United States District Court, D. Oregon, Medford Division
OPINION & ORDER
MICHAEL McSHANE United States District Judge.
matter comes before the Court on a Motion to Dismiss filed by
Defendants imortgage.com, Inc. and LoanDepot. ECF No. 7. The
Motion to Dismiss is GRANTED and the Complaint is DISMISSED
with leave to amend. Plaintiff shall have thirty (30) days
from the date of this Order in which to file an amended
April 2011, Defendant imortgage.com, Inc., entered into a
lease agreement with the Charles and Dudee Rembert Trust (the
“Trust”) for the rental of a commercial office
building in Medford, Oregon. At some point, Defendant
LoanDepot became the successor in interest, assignee, and
tenant along with imortgage.com. At some further point,
Plaintiff North Phoenix Road, LLC, “acquired the
landlord's interest and thus attorned to the
landlord's interest under the lease.”
current term of the lease runs through March 2020. Plaintiff
alleges that Defendants have repudiated their obligations
under the lease and ceased to pay rent in January 2019.
Defendants vacated the leased premises in February 2019,
although Plaintiff alleges that Defendants did not leave the
premises in the condition required by the lease.
March 2019, Plaintiff brought this action in Jackson County
Circuit Court seeking the value of the rent, plus late fees,
and the cost of returning the property to the condition
required by the lease, offset by the security deposit held by
Plaintiff. In May 2019, Defendants removed this case to
federal court and thereafter filed the present motion to
courts are courts of limited jurisdiction, and generally have
jurisdiction as authorized by the Constitution or statute.
Kokkonen v. Guardian Life Ins. Co. of Am., 511 U.S.
375, 377 (1994). Courts presume that a case “lies
outside this limited jurisdiction, and the burden of
establishing the contrary rests upon the party asserting
jurisdiction.” Id. (internal citation
omitted). Federal Rule of Civil Procedure 12(b)(1) allows for
a defendant to challenge subject matter jurisdiction.
motion to dismiss for lack of subject matter jurisdiction
under Rule 12(b)(1) may be either “facial” or
“factual.” Safe Air for Everyone v.
Meyer, 373 F.3d 1035, 1039 (9th Cir. 2004). In a facial
attack on subject matter jurisdiction, as alleged by
Defendants in the present case, the court resolves the motion
as it would a motion to dismiss under Rule 12(b)(6).
Leite v. Crane Co., 749 F.3d 1117, 1121 (9th Cir.
2014); Savage v. Glendale Union High Sch., 343 F.3d
1036, 1039 n.1 (9th Cir. 2003). In a facial challenge, the
Court accepts the factual allegations of the complaint as
true and draws all reasonable inferences in the
plaintiff's favor, and “the court determines
whether the allegations are sufficient as a legal matter to
invoke the court's jurisdiction.” Leite,
749 F.3d at 1121. In pleading his or her claims, however, a
plaintiff “must allege facts, not mere legal
conclusions.” Id.; see also Maya v.
Cenetex Corp., 658 F.3d 1060, 1068 (9th Cir. 2011)
(distinguishing the standards for considering motions under
12(b)(1) and 12(b)(6), but reaffirming that plaintiffs may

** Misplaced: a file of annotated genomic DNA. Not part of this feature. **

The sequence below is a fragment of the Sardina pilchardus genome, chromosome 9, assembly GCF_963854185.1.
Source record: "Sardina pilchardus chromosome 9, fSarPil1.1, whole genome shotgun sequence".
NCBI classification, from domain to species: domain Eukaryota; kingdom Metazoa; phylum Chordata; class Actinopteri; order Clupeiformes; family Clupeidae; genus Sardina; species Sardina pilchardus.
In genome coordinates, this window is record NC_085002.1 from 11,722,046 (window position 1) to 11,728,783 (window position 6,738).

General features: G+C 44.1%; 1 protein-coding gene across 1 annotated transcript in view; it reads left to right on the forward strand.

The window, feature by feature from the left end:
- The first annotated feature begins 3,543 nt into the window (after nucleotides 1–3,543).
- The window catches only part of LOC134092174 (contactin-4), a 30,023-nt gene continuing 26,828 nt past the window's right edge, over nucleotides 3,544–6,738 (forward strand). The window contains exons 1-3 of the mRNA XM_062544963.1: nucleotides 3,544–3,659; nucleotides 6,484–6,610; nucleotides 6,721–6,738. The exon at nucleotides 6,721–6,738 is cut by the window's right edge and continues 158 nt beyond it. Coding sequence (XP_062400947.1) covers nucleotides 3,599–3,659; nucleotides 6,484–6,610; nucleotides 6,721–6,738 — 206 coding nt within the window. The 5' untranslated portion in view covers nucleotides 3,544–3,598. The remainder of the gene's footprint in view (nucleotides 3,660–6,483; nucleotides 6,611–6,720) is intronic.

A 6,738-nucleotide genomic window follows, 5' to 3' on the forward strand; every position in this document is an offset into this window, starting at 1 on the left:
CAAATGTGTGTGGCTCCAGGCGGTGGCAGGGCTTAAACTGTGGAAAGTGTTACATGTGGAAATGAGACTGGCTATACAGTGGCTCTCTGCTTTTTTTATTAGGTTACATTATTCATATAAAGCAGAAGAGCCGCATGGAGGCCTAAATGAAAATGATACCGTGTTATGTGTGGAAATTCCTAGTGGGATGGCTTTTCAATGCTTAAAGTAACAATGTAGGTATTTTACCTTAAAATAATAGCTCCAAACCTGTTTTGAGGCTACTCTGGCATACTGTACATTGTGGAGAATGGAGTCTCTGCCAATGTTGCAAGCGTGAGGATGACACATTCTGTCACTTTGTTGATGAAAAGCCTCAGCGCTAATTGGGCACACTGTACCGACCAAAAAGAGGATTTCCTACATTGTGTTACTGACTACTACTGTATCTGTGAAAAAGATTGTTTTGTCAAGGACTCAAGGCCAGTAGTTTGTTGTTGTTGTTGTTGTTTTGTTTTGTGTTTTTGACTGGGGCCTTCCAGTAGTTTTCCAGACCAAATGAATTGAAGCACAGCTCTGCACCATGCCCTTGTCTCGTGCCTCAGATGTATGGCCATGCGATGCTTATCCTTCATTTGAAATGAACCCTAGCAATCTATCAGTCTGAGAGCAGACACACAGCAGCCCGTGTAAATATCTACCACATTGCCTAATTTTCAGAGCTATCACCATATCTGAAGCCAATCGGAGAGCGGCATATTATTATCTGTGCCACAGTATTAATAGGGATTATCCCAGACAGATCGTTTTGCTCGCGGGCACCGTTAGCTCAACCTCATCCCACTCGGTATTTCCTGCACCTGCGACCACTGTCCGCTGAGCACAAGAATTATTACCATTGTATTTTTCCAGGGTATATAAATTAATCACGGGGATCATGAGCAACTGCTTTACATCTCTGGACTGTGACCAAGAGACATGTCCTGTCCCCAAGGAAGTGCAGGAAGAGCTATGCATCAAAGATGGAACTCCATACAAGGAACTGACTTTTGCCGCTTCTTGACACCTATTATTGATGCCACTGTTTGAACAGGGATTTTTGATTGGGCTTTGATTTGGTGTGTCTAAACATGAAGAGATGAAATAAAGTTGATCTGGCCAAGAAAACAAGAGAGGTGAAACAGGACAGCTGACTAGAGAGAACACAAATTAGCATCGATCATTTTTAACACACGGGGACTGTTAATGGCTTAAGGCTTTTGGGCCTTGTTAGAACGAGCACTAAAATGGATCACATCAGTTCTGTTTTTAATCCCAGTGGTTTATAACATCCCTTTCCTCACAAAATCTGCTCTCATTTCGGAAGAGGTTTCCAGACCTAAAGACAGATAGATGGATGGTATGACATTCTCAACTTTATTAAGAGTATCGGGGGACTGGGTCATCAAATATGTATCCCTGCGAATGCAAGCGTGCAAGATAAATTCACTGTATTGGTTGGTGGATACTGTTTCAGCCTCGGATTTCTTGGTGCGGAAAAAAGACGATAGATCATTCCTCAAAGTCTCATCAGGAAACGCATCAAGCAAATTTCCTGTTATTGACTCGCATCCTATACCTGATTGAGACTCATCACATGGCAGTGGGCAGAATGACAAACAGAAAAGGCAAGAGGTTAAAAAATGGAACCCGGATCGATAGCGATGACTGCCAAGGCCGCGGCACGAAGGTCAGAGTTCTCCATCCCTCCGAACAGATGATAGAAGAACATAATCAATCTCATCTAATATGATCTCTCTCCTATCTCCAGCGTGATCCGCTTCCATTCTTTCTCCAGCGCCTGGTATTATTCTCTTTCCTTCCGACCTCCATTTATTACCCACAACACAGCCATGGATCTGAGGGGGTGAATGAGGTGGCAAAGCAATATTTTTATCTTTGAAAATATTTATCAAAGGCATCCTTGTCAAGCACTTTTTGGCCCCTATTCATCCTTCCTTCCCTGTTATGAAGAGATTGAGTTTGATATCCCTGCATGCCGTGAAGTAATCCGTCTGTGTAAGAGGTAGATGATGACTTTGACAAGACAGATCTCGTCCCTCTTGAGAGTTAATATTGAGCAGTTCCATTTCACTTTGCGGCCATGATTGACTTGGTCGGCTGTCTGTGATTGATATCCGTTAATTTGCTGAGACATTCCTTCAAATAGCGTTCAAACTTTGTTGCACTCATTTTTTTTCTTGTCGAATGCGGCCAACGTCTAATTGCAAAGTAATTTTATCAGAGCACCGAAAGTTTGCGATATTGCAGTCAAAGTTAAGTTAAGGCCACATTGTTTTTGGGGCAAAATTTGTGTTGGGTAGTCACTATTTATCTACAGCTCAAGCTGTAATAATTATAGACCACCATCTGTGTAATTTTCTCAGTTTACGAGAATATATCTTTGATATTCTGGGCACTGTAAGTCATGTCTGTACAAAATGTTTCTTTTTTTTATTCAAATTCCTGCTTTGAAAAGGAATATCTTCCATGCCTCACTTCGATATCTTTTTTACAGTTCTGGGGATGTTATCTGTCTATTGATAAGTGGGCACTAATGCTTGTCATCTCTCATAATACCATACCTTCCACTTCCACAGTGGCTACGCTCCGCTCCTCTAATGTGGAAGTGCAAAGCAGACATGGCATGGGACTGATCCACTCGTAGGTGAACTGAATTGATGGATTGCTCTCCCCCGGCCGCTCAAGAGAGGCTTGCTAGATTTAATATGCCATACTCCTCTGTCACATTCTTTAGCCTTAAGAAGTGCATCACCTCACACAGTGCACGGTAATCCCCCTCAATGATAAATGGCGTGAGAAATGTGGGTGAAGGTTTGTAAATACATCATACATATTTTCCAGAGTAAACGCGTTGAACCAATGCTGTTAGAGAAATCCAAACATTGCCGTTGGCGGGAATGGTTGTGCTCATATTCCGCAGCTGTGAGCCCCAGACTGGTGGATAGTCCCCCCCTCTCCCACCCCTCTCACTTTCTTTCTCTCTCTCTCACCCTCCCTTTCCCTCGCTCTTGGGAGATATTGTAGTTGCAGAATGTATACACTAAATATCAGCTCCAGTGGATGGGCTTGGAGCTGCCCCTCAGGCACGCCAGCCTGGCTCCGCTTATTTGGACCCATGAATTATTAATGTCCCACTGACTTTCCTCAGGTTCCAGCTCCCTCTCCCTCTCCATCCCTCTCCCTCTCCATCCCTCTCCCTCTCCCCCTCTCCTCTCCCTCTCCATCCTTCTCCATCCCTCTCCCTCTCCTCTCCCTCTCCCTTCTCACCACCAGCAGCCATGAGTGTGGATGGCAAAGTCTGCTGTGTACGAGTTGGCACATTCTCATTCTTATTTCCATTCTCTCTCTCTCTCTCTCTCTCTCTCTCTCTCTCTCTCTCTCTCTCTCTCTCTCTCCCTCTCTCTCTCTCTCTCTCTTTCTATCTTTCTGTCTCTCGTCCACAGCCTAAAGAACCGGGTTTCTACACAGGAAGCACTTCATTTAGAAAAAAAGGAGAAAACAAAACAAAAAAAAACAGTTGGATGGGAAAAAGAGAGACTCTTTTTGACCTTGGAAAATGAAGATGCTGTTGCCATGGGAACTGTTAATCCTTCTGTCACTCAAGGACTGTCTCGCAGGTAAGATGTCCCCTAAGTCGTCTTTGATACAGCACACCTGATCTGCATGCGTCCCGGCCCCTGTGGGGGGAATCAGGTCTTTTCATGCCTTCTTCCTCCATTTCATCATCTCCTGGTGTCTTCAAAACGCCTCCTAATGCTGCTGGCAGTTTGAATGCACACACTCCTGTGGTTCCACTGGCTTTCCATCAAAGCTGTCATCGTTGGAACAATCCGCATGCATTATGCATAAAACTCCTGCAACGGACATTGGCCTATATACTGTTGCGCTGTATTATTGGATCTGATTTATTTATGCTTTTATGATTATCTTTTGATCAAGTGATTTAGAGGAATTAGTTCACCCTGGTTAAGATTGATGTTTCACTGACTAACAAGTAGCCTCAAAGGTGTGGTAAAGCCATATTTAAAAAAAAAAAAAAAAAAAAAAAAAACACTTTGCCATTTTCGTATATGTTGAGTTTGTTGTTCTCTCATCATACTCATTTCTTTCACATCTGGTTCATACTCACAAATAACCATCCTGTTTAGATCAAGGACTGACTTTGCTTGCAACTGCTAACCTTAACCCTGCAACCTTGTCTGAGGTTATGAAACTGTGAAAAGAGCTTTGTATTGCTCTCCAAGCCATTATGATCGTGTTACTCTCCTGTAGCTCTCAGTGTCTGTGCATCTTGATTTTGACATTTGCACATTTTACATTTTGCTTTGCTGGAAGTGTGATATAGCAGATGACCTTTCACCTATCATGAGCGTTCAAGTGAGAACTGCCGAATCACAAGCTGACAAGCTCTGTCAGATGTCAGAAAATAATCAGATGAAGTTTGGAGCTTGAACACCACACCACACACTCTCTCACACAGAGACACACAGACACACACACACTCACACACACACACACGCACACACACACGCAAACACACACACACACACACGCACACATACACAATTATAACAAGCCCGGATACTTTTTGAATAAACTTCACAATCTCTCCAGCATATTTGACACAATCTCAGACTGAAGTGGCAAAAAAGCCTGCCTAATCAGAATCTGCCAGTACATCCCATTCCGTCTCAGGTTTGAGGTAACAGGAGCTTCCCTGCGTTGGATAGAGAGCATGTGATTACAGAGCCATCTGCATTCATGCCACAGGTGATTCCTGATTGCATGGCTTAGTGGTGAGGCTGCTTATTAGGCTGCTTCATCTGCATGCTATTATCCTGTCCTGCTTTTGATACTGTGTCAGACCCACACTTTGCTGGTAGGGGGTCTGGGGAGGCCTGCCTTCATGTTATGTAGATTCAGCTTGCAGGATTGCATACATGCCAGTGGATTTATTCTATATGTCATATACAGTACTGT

not rely on “bare legal conclusion” to assert
standing). If the court determines that it lacks subject
matter jurisdiction, it must dismiss the action. Fed.R.Civ.P.
Incorporation by Reference
courts are not generally permitted to look beyond the
allegations of the complaint when resolving a motion to
dismiss, the doctrine of incorporation by reference allows
courts to consider documents whose contents are alleged in a
complaint and whose authenticity no party questions, but
which are not physically attached to the plaintiff's
pleadings. Knievel v. ESPN, 393 F.3d 1068, 1076 (9th
Cir. 2005). This doctrine extends “to situations in
which the plaintiff's claim depends on the contents of a
document, the defendant attaches the document to its motion
to dismiss, and the parties do not dispute the authenticity
of the document, even though the plaintiff does not
explicitly allege the contents of the document in the
complaint.” Id. Because these documents have
essentially been adopted as part of the complaint, the Court
may consider them without converting the motion to dismiss
into a motion for summary judgment. United States v.
Ritchie, 342 F.3d 903, 908 (9th Cir. 2003) (“Even
if a document is not attached to a complaint, it may be
incorporated by reference into a complaint if the plaintiff
refers extensively to the document or the document forms the
basis of the plaintiff's claim.”).
present case, the lease agreement is not attached to
Plaintiff's complaint, but clearly forms the basis of
Plaintiff's claims against Defendants. The Court
concludes that the lease agreement is a proper subject for
incorporation by reference. By contrast, Plaintiff has
submitted a declaration and supporting exhibits (including a
copy of the lease agreement) with their Response. ECF No. 10.
Although these materials put good deal of flesh on the bare
bones of Plaintiff's Complaint, they are beyond the scope
of a facial attack under Rule 12(b)(1) and so may not be
considered in addressing the substance of Defendants'
motion. As the Court has determined that consideration of the
lease agreement is appropriate under the doctrine of
incorporation by reference, there is no need to consider
Defendants' request in the alternative for judicial
notice of the lease agreement. ECF No. 8.